“As long as you fundamentally believe the internet cannot deliver those three things, we have a franchised retail business,” Gupta said.
But what of Marshall’s staff? Numerous dealers cite John Lewis as the epitome of a customer-focused, rather than sales-focused business.
Gupta is among them. And he knows the challenge is considerable and that it affects the way staff are treated, recruited, trained, rewarded and paid.
It is a cornerstone of the next five years or ‘phase two’ of the business plan.
Newly appointed sales managers, service managers and business manager are assessed on their people management skills, their working values – and if they can read a set of accounts – before they start working for Marshall.
“I’m looking for positive attitude. Do they display integrity, do they have a focus on customer value, do they really recognise that people are at the heart of the success of the organisation? Are they innovative, are they creative?”
Gupta said he was satisfied with his “top 100” senior managers, but there are 375 other managers who “manage the troops” – the remainder of those in the total 2,100 headcount.
And the troops are the most important since they are customer facing.
“If a salesperson looks like an unmade bed, we rely on our sales managers to take them to task. If a service adviser is talking to a customer rudely and not building a relationship, we expect our service managers to coach them.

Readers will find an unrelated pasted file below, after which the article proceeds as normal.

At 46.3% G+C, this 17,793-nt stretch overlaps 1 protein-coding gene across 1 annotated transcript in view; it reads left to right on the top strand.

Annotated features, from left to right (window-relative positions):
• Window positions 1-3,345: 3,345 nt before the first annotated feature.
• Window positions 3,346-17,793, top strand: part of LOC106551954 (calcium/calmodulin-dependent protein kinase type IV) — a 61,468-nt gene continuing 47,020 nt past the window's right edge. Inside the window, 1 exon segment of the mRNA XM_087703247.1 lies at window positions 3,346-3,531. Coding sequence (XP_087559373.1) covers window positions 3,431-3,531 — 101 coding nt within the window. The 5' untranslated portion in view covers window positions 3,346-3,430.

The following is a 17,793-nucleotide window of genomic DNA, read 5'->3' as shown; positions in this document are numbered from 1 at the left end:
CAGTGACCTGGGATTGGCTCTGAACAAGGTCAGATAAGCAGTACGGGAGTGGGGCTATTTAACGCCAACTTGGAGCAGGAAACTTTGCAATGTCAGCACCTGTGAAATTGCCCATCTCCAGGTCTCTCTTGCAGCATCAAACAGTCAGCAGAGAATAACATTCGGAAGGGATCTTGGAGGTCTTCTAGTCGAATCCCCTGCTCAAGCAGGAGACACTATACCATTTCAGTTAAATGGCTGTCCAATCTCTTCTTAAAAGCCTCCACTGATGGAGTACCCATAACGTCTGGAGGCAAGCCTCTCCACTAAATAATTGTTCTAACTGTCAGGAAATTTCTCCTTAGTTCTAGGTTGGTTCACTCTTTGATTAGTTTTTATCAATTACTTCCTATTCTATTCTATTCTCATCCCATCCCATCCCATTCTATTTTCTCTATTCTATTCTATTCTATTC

“The most important level in our business is our line managers.”
Marshall has invested in its own training academy, it has two full-time trainers and line management assessments are now mandatory to address what Gupta calls the “rubbish” record of training in the sector. All new starters, wherever they are based in the business, have a one-day induction at Cambridge headquarters, they meet one of the directors, they are shown around the business and they are told what their “emotional contract” is with our business.
Training, training and more training
Service advisers and salespeople are put on a mandatory one-week residential course, no matter how long they have worked in the sector, and are trained on customer handling skills, relationship building, the benefits of service plans and other products of benefit to customers.
But is Marshall generating leaders or regiments of foot soldiers?